Towards the end of Tony Abbott’s prime ministership, it was clear that the business community wasn’t happy with him. The relationship was so dire that they’d even convened a summit on reform in Canberra from which politicians were banned, so it was no great surprise that Malcolm Turnbull’s ascension to the top job was met with relief from business leaders.

But that relief has turned into something disconcertingly close to fawning.

In a speech delivered at the Business Council of Australia’s annual dinner last night, president Catherine Livingstone, who is also the chairwoman of Telstra, said the Prime Minister had introduced a new sense of optimism in the country.

“You have given us the permission to have conversations about things that matter to people, and helped, through your own example, to make those conversations positive,” she said.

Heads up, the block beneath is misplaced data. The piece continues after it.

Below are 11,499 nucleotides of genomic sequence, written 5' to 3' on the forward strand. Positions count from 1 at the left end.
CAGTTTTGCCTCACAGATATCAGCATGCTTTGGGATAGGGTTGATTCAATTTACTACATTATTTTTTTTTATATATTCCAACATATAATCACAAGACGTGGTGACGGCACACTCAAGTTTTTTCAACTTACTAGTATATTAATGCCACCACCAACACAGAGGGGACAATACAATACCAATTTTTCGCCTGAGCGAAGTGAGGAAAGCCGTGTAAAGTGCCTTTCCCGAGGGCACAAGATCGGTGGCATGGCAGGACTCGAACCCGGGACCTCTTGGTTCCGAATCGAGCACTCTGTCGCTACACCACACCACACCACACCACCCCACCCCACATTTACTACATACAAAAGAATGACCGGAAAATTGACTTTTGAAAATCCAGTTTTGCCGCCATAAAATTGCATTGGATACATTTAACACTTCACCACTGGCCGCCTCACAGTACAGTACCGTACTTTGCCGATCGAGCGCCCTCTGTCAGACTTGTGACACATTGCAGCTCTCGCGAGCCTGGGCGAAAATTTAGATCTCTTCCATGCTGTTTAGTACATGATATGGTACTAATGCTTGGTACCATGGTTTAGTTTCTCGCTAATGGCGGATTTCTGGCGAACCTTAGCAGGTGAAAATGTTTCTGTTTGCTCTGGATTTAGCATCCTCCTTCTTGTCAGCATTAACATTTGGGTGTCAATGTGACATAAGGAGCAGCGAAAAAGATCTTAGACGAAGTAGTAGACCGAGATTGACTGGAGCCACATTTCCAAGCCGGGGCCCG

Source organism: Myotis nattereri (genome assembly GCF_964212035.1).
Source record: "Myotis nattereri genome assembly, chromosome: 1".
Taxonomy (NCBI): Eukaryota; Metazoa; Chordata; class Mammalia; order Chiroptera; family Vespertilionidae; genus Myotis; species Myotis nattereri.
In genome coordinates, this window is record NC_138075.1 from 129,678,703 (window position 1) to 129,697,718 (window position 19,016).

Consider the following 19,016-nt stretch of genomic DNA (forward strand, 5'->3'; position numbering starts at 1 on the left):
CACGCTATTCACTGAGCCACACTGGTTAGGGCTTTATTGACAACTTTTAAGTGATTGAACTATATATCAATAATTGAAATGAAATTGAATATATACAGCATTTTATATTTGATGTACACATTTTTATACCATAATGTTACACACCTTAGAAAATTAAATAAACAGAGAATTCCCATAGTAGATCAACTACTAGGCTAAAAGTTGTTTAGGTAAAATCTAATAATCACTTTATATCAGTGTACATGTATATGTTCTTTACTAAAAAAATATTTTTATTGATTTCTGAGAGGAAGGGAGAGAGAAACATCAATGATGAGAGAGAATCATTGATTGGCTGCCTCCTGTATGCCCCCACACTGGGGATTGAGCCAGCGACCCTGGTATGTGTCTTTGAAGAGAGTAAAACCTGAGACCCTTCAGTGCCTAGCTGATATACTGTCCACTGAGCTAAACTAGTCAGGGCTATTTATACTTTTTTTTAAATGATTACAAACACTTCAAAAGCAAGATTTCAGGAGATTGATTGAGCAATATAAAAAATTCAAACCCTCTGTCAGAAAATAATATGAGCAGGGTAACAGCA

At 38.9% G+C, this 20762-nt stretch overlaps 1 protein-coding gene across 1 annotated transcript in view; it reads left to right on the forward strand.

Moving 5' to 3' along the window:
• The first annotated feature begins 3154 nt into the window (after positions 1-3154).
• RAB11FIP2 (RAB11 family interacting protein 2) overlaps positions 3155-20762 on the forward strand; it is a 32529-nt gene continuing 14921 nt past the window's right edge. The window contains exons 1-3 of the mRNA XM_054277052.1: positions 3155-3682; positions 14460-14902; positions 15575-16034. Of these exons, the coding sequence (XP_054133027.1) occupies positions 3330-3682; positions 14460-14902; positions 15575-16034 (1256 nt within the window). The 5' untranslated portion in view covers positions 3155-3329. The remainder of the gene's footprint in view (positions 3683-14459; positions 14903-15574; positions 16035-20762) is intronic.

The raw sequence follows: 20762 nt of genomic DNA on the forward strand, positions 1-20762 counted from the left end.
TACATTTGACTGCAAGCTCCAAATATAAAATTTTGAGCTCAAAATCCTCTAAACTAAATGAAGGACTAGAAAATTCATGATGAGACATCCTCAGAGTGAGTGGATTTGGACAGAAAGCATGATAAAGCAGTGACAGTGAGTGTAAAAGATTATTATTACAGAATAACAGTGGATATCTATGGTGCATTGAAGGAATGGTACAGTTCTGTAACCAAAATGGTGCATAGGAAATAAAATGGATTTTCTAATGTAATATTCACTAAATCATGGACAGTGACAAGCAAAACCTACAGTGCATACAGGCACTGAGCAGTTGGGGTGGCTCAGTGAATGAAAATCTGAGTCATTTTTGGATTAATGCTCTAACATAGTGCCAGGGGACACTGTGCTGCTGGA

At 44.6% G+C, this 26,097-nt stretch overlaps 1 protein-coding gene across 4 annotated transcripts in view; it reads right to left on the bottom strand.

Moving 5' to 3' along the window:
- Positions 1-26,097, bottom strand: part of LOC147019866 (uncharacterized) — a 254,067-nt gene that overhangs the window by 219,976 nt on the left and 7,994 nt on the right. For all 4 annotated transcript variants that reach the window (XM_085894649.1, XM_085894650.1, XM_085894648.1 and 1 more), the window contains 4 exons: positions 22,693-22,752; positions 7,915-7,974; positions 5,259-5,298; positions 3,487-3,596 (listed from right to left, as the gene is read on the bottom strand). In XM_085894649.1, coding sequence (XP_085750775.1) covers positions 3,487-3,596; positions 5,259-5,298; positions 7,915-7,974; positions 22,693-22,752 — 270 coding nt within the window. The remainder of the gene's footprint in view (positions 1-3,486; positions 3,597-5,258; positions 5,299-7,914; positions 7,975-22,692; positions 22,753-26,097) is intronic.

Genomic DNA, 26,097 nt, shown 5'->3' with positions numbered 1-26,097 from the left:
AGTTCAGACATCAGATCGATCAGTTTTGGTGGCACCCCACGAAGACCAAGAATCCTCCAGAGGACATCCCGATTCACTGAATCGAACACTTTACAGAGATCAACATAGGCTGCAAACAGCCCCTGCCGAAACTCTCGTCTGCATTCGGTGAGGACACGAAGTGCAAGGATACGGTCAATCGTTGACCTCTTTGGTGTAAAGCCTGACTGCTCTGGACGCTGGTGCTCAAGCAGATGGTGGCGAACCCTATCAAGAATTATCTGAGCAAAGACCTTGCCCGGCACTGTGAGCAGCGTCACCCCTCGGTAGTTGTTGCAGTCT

Turnbull, in having responsibility for the National Broadband Network, had significant experience in complex systems, the chair of the company that was partly responsible for making the NBN difficult to implement told the Prime Minister. She also said Turnbull had “extraordinary credentials” for launching an innovation agenda in government.

As with much of his prime ministership so far, it’s very hard to know if this is true until Turnbull announces some substantial policies. With the Prime Minister saying “everything is on the table” with tax reform, and with the Business Council pushing for a cut in the company tax rate, we expect to see many more interest groups buttering up our Prime Minister in the coming months.

Turnbull should pay heed to the Latin phrase “Timeo Danaos et dona ferentes“, or “Beware of Greeks bearing gifts”. He should be wary of business councils speaking fondly of him.

Peter Fray

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Peter Fray
Editor-in-chief of Crikey